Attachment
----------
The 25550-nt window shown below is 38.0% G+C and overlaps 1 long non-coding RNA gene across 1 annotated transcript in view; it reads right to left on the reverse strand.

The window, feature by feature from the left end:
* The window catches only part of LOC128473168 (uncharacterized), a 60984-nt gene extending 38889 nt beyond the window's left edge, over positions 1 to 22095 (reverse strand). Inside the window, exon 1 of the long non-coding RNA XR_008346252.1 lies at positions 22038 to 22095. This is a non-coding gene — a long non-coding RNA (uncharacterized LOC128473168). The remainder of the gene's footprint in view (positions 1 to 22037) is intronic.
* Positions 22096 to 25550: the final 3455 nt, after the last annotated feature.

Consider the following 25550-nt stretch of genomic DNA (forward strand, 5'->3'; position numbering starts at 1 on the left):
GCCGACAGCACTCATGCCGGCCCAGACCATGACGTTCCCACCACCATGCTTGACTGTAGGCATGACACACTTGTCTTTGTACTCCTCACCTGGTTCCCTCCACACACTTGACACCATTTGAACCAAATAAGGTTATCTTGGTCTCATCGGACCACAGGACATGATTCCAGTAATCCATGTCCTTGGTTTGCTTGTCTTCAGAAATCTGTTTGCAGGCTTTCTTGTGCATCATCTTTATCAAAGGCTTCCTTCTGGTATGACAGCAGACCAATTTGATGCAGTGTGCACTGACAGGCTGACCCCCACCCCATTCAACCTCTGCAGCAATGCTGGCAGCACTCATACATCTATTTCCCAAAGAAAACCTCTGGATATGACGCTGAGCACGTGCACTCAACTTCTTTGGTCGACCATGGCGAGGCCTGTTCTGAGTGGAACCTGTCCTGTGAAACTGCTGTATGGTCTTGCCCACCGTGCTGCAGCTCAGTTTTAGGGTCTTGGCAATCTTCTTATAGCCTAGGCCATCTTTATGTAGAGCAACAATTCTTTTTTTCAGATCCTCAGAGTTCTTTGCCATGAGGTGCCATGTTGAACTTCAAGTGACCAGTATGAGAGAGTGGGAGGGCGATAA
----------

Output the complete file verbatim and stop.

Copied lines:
The 25550-nt window shown below is 38.0% G+C and overlaps 1 long non-coding RNA gene across 1 annotated transcript in view; it reads right to left on the reverse strand.

The window, feature by feature from the left end:
* The window catches only part of LOC128473168 (uncharacterized), a 60984-nt gene extending 38889 nt beyond the window's left edge, over positions 1 to 22095 (reverse strand). Inside the window, exon 1 of the long non-coding RNA XR_008346252.1 lies at positions 22038 to 22095. This is a non-coding gene — a long non-coding RNA (uncharacterized LOC128473168). The remainder of the gene's footprint in view (positions 1 to 22037) is intronic.
* Positions 22096 to 25550: the final 3455 nt, after the last annotated feature.

Consider the following 25550-nt stretch of genomic DNA (forward strand, 5'->3'; position numbering starts at 1 on the left):
GCCGACAGCACTCATGCCGGCCCAGACCATGACGTTCCCACCACCATGCTTGACTGTAGGCATGACACACTTGTCTTTGTACTCCTCACCTGGTTCCCTCCACACACTTGACACCATTTGAACCAAATAAGGTTATCTTGGTCTCATCGGACCACAGGACATGATTCCAGTAATCCATGTCCTTGGTTTGCTTGTCTTCAGAAATCTGTTTGCAGGCTTTCTTGTGCATCATCTTTATCAAAGGCTTCCTTCTGGTATGACAGCAGACCAATTTGATGCAGTGTGCACTGACAGGCTGACCCCCACCCCATTCAACCTCTGCAGCAATGCTGGCAGCACTCATACATCTATTTCCCAAAGAAAACCTCTGGATATGACGCTGAGCACGTGCACTCAACTTCTTTGGTCGACCATGGCGAGGCCTGTTCTGAGTGGAACCTGTCCTGTGAAACTGCTGTATGGTCTTGCCCACCGTGCTGCAGCTCAGTTTTAGGGTCTTGGCAATCTTCTTATAGCCTAGGCCATCTTTATGTAGAGCAACAATTCTTTTTTTCAGATCCTCAGAGTTCTTTGCCATGAGGTGCCATGTTGAACTTCAAGTGACCAGTATGAGAGAGTGGGAGGGCGATAA